Quest Laboratories reports the reference range of free carnitine as follows:

  • Men: 23-59 μmol/L

  • Women: 19-48 μmol/L

  • Male children (age ≤17 years): 25-54 μmol/L

  • Female children (age ≤17 years): 19-51 μmol/L

The University of California San Francisco Laboratory reports the normal values of free and total carnitine in adults as 18-69 μmol/L and 20-71 μmol/L, respectively.

Chace et al (2003) examined free and total carnitine levels in newborns. The reference ranges depended both on technique used (radioenzyme vs tandem mass spectroscopy) and the sample type (whole blood vs serum).

Variations in the ratio of free to total carnitine may also be important; typically, normal is reported as 0.1-0.4.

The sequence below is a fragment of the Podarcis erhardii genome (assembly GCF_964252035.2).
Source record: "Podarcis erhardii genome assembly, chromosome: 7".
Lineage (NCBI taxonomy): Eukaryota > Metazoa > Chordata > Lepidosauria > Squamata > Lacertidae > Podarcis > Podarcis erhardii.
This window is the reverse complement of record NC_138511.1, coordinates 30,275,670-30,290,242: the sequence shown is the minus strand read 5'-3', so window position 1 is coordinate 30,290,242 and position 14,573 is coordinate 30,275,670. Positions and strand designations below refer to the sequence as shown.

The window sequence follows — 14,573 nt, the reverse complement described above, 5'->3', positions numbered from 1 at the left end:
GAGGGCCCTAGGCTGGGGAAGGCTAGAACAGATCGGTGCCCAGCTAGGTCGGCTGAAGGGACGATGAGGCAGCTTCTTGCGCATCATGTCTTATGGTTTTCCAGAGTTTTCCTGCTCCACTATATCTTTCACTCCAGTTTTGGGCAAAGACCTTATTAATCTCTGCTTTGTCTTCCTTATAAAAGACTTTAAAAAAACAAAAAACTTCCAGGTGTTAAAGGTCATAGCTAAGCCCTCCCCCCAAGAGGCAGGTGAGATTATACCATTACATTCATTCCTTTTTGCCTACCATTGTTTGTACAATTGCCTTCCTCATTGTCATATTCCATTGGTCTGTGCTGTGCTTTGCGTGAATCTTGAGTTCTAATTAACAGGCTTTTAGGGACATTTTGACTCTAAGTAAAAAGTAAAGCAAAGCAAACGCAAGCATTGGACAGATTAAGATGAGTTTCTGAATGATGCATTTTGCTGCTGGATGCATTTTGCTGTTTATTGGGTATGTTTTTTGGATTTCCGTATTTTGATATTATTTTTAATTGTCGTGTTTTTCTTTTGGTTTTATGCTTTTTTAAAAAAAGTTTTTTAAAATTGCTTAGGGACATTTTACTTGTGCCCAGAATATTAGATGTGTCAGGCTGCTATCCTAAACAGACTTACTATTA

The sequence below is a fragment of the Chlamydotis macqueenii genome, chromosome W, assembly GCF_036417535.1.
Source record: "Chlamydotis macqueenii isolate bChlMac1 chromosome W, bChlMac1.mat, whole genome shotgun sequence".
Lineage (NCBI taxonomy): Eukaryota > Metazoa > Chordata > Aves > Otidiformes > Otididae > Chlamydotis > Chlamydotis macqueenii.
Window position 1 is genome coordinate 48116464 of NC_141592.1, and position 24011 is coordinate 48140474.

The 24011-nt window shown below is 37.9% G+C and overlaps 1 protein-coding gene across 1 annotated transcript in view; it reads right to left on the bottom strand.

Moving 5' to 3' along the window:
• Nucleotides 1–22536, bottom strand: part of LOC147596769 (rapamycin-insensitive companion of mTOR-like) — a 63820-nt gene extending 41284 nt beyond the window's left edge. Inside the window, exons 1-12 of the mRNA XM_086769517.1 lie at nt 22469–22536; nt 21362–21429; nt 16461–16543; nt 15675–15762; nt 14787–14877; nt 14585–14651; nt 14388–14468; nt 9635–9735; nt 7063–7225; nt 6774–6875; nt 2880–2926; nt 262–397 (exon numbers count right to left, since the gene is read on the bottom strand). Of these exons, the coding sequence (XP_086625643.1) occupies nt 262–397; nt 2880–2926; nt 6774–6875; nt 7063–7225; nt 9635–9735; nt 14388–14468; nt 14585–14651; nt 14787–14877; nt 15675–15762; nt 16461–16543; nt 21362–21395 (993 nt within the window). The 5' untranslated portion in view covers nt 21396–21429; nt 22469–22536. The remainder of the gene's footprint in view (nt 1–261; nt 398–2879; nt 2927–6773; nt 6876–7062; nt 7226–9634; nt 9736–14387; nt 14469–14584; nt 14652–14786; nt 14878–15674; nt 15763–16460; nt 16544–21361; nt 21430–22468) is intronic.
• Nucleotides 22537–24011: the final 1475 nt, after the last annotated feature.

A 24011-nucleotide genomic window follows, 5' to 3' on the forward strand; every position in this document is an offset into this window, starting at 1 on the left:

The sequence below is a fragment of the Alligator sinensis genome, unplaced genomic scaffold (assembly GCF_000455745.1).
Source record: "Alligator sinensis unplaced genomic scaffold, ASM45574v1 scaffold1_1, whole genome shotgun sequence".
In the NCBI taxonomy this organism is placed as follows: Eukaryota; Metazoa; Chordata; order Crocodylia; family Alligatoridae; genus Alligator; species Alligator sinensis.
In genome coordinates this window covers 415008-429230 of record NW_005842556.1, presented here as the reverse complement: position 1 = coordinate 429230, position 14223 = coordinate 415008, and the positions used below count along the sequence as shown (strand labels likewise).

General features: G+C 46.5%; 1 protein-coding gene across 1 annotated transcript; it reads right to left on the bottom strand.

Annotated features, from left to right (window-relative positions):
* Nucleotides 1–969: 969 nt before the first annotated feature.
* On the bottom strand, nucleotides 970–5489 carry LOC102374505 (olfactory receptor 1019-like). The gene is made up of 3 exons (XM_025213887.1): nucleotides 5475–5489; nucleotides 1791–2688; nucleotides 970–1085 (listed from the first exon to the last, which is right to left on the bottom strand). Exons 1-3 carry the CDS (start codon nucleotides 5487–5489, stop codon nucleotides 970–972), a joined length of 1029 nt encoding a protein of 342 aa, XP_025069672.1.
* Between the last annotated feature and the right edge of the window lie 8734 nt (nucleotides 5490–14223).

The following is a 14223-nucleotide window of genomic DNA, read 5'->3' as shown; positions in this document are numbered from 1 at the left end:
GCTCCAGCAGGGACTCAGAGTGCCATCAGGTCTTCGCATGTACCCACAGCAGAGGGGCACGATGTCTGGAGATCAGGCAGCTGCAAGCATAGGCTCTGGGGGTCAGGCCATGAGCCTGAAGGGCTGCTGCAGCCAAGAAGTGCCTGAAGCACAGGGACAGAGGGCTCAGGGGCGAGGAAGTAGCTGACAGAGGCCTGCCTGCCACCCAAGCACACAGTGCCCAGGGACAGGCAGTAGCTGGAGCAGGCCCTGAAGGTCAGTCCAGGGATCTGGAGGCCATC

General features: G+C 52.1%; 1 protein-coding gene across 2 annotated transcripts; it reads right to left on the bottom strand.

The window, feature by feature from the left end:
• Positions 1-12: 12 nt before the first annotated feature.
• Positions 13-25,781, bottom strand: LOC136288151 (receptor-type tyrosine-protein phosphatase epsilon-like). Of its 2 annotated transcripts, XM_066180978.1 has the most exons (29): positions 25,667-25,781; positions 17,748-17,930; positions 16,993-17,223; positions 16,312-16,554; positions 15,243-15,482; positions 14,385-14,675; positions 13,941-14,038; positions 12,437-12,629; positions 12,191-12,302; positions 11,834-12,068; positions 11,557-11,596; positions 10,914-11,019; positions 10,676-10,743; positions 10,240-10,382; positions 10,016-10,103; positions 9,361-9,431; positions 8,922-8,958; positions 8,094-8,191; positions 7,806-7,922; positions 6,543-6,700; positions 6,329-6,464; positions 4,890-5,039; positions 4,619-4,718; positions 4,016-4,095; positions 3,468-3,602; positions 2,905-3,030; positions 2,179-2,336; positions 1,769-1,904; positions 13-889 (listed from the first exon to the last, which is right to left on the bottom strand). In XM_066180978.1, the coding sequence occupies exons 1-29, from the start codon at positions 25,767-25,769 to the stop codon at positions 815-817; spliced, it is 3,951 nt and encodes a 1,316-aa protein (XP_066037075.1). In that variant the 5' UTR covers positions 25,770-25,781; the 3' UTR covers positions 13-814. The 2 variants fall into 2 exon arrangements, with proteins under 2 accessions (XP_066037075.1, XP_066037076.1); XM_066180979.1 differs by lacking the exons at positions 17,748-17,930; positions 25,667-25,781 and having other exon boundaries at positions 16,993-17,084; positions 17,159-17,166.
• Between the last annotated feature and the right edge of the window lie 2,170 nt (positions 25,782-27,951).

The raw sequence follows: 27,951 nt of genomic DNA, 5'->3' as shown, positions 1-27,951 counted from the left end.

Minkler PE, Stoll MS, Ingalls ST, Kerner J, Hoppel CL. Validated Method for the Quantification of Free and Total Carnitine, Butyrobetaine, and Acylcarnitines in Biological Samples. Anal Chem. 2015 Sep 1. 87 (17):8994-9001. [QxMD MEDLINE Link].

Belay B, Esteban-Cruciani N, Walsh CA, Kaskel FJ. The use of levo-carnitine in children with renal disease: a review and a call for future studies. Pediatr Nephrol. 2006 Mar. 21(3):308-17. [QxMD MEDLINE Link].

Quest Diagnostics. Available at

Chace DH, Pons R, Chiriboga CA, et al. Neonatal blood carnitine concentrations: normative data by electrospray tandem mass spectometry. Pediatr Res. 2003 May. 53(5):823-9. [QxMD MEDLINE Link].

Stanley CA. Carnitine deficiency disorders in children. Ann N Y Acad Sci. 2004 Nov. 1033:42-51. [QxMD MEDLINE Link].

Reuter SE, Evans AM. Carnitine and acylcarnitines: pharmacokinetic, pharmacological and clinical aspects. Clin Pharmacokinet. 2012 Sep 1. 51(9):553-72. [QxMD MEDLINE Link].